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Enter King.Enter the King and Queen, with Rosencrantz and Ham IV.i.1.1
Guildenstern Ham IV.i.1.2
King. KING 
There's matters in these sighes. / These profound heauesThere's matter in these sighs. These profound heavesmatter (n.)
significance, import, meaning
Ham IV.i.1
heave (n.)

old form: heaues
deep sigh, heaving [of the chest]
You must translate; Tis fit we vnderstand them.You must translate. 'Tis fit we understand them.translate (v.)
explain, interpret
Ham IV.i.2
Where is your Sonne?Where is your son? Ham IV.i.3
Bestow this place on us a little while.bestow (v.)
give, provide, grant
Ham IV.i.4
Exeunt Rosencrantz and Guildenstern Ham IV.i.4
Ah my good Lord, what haue I seene to night?Ah, my good lord, what have I seen tonight! Ham IV.i.5
King. KING 
What Gertrude? How do's Hamlet?What, Gertrude? How does Hamlet? Ham IV.i.6
Mad as the Seas, and winde, when both contendMad as the sea and wind when both contend Ham IV.i.7
Which is the Mightier, in his lawlesse fitWhich is the mightier. In his lawless fit, Ham IV.i.8
Behinde the Arras, hearing something stirre,Behind the arras hearing something stir,arras (n.)
tapestry hanging
Ham IV.i.9
He whips his Rapier out, and cries a Rat, a Rat,Whips out his rapier, cries, ‘ A rat, a rat!’rapier (n.)
light sharp-pointed sword used for thrusting
Ham IV.i.10
And in his brainish apprehension killesAnd in this brainish apprehension killsapprehension (n.)
powers of comprehension, understanding
Ham IV.i.11
brainish (adj.)
deluded, distracted, deranged
The vnseene good old man.The unseen good old man. Ham IV.i.12.1
King. KING 
On heauy deed:O, heavy deed!heavy (adj.)
grave, serious, weighty
Ham IV.i.12.2
It had bin so with vs had we beene there:It had been so with us, had we been there. Ham IV.i.13
His Liberty is full of threats to all,His liberty is full of threats to all, Ham IV.i.14
To you your selfe, to vs, to euery one.To you yourself, to us, to everyone. Ham IV.i.15
Alas, how shall this bloody deede be answered?Alas, how shall this bloody deed be answered?answer (v.)
account for, justify, defend
Ham IV.i.16
It will be laide to vs, whose prouidenceIt will be laid to us, whose providenceprovidence (n.)

old form: prouidence
foresight, forethought
Ham IV.i.17
lay (v.)

old form: laide
attribute, ascribe, impute
Should haue kept short, restrain'd, and out of haunt,Should have kept short, restrained, and out of hauntshort (adj.)
controlled, confined, restrained
Ham IV.i.18
haunt (n.)
public places, society, company
This mad yong man. But so much was our loue,This mad young man. But so much was our love, Ham IV.i.19
We would not vnderstand what was most fit,We would not understand what was most fit, Ham IV.i.20
But like the Owner of a foule disease,But, like the owner of a foul disease, Ham IV.i.21
To keepe it from divulging, let's it feedeTo keep it from divulging let it feeddivulge (v.)
become public, be revealed
Ham IV.i.22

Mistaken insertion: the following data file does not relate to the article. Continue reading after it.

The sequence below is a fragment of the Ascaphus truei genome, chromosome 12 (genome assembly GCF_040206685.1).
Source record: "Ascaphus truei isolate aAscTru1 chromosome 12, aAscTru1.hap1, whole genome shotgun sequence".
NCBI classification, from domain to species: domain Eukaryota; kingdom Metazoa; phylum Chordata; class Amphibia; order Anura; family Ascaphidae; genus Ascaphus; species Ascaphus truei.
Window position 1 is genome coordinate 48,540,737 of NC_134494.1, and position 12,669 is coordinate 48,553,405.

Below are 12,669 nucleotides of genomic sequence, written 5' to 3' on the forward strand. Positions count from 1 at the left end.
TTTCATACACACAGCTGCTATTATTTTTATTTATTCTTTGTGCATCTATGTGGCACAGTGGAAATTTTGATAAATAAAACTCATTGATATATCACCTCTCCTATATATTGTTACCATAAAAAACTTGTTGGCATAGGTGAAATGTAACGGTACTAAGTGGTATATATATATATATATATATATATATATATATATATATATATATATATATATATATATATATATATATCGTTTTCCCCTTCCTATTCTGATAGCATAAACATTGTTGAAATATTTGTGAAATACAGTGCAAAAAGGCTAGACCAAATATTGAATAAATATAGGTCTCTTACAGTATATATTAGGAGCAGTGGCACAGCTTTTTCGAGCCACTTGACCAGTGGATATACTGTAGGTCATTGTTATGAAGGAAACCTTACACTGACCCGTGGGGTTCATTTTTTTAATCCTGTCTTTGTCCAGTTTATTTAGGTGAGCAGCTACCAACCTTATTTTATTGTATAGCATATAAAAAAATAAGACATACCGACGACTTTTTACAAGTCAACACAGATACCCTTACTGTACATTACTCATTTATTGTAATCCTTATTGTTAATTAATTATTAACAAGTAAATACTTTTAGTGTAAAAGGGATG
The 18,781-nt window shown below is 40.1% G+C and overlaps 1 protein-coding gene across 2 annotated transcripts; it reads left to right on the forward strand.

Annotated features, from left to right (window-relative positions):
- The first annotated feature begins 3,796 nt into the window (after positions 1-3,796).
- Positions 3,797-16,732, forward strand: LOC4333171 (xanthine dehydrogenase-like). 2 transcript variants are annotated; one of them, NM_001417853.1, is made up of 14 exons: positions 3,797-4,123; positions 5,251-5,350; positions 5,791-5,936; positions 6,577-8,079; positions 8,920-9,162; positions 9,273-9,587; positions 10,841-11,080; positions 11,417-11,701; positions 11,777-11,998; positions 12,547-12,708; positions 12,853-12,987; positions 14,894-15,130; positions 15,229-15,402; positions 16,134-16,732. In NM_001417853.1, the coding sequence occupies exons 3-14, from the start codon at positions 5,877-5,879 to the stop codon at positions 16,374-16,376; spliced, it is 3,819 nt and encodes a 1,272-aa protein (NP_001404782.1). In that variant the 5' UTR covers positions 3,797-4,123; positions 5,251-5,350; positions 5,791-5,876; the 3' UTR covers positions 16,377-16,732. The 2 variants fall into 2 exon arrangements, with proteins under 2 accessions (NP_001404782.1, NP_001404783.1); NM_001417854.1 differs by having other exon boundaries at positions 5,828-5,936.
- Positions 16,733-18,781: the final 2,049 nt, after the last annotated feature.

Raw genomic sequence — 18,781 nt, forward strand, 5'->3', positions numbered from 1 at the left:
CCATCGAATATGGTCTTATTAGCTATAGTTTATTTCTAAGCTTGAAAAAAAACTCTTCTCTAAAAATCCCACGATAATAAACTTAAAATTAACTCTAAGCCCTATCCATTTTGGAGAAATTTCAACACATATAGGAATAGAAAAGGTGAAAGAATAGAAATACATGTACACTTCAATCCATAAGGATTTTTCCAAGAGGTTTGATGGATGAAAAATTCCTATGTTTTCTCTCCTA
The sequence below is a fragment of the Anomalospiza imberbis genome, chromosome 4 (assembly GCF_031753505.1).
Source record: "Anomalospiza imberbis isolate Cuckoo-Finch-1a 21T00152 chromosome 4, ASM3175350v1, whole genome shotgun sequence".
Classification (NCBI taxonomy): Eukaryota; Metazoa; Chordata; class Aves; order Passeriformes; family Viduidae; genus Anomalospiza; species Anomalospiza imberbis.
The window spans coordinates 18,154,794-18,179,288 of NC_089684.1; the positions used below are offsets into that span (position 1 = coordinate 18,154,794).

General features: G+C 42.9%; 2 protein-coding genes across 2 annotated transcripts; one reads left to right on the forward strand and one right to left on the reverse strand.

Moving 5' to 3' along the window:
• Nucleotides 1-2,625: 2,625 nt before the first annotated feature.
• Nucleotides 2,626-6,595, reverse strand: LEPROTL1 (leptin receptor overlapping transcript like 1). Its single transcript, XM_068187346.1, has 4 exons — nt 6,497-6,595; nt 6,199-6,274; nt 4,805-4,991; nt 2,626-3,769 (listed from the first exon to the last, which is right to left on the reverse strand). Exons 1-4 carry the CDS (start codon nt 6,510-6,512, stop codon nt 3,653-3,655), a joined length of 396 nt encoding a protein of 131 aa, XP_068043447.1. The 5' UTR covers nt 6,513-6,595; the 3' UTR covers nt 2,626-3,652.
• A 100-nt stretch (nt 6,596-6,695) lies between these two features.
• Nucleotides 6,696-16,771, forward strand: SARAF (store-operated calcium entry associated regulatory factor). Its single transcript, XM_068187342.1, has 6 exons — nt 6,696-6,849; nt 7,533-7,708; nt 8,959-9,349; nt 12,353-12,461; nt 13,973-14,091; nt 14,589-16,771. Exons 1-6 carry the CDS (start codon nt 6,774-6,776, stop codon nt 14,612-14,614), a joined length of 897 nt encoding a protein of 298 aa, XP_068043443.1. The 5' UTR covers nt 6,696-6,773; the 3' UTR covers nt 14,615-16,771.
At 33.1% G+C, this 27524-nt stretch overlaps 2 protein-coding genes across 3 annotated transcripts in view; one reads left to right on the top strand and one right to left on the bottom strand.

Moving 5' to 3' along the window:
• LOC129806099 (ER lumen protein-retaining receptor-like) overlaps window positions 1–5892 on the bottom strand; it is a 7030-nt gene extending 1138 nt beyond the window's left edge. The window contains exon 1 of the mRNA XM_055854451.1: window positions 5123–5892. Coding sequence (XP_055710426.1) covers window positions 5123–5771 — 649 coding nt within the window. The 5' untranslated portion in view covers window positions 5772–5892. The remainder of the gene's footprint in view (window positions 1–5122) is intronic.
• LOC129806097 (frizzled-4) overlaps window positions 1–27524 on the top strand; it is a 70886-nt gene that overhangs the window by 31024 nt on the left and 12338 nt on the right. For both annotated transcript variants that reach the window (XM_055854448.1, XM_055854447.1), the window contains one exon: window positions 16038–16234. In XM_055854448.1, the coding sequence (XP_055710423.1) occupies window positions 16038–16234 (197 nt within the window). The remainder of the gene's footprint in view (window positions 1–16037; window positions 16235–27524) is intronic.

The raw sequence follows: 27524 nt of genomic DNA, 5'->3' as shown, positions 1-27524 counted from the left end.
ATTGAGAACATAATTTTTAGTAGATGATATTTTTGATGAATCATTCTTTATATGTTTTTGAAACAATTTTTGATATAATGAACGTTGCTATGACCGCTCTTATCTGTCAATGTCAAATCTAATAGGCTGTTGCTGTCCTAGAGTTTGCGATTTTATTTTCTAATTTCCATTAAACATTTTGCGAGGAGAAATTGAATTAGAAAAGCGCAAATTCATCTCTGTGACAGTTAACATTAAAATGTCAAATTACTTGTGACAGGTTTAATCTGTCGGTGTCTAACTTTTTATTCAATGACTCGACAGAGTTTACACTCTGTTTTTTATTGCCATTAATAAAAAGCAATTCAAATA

Euen on the pith of life. Where is he gone?Even on the pith of life. Where is he gone? Ham IV.i.23
To draw apart the body he hath kild,To draw apart the body he hath killed; Ham IV.i.24
O're whom his very madnesse like some OareO'er whom his very madness, like some oreore (n.)

old form: Oare
precious metal
Ham IV.i.25
Among a Minerall of Mettels baseAmong a mineral of metals base,mineral (n.)

old form: Minerall
mine, mineral deposit
Ham IV.i.26
base (adj.)
non-precious, worthless, of low value
Shewes it selfe pure. He weepes for what is done.Shows itself pure. 'A weeps for what is done. Ham IV.i.27
King. KING 
Oh Gertrude, come away:O Gertrude, come away! Ham IV.i.28
The Sun no sooner shall the Mountaines touch,The sun no sooner shall the mountains touch Ham IV.i.29
But we will ship him hence, and this vilde deed,But we will ship him hence; and this vile deed Ham IV.i.30
We must with all our Maiesty and SkillWe must with all our majesty and skill Ham IV.i.31
Both countenance, and excuse. / Ho Guildenstern:Both countenance and excuse. Ho, Guildenstern!countenance (v.)
face up to, confront
Ham IV.i.32
Enter Ros. & Guild.Enter Rosencrantz and Guildenstern Ham IV.i.33
Friends both go ioyne you with some further ayde:Friends both, go join you with some further aid. Ham IV.i.33
Hamlet in madnesse hath Polonius slaine,Hamlet in madness hath Polonius slain, Ham IV.i.34
And from his Mother Clossets hath he drag'd him.And from his mother's closet hath he dragged him. Ham IV.i.35
Go seeke him out, speake faire, and bring the bodyGo seek him out. Speak fair. And bring the bodyfair (adv.)

old form: faire
kindly, encouragingly, courteously
Ham IV.i.36
Into the Chappell. I pray you hast in this. Into the chapel. I pray you haste in this. Ham IV.i.37
Exit Gent.Exeunt Rosencrantz and Guildenstern Ham IV.i.37
Come Gertrude, wee'l call vp our wisest friends,Come, Gertrude, we'll call up our wisest friends Ham IV.i.38
To let them know both what we meane to do,And let them know both what we mean to do Ham IV.i.39
And what's vntimely done. And what's untimely done. So haply slander,haply (adv.)
perhaps, maybe, by chance, with luck
Ham IV.i.40
Whose whisper o'er the world's diameter, Ham IV.i.41
As level as the cannon to his blanklevel (adj.)
straight, direct
Ham IV.i.42
blank (n.)
bull's-eye, target centre; or: line of sight
Transports his poisoned shot, may miss our name Ham IV.i.43
Oh come away,And hit the woundless air. O, come away!woundless (adj.)
invulnerable, that cannot be hurt
Ham IV.i.44
My soule is full of discord and dismay. My soul is full of discord and dismay. Ham IV.i.45
Exeunt.Exeunt Ham IV.i.45
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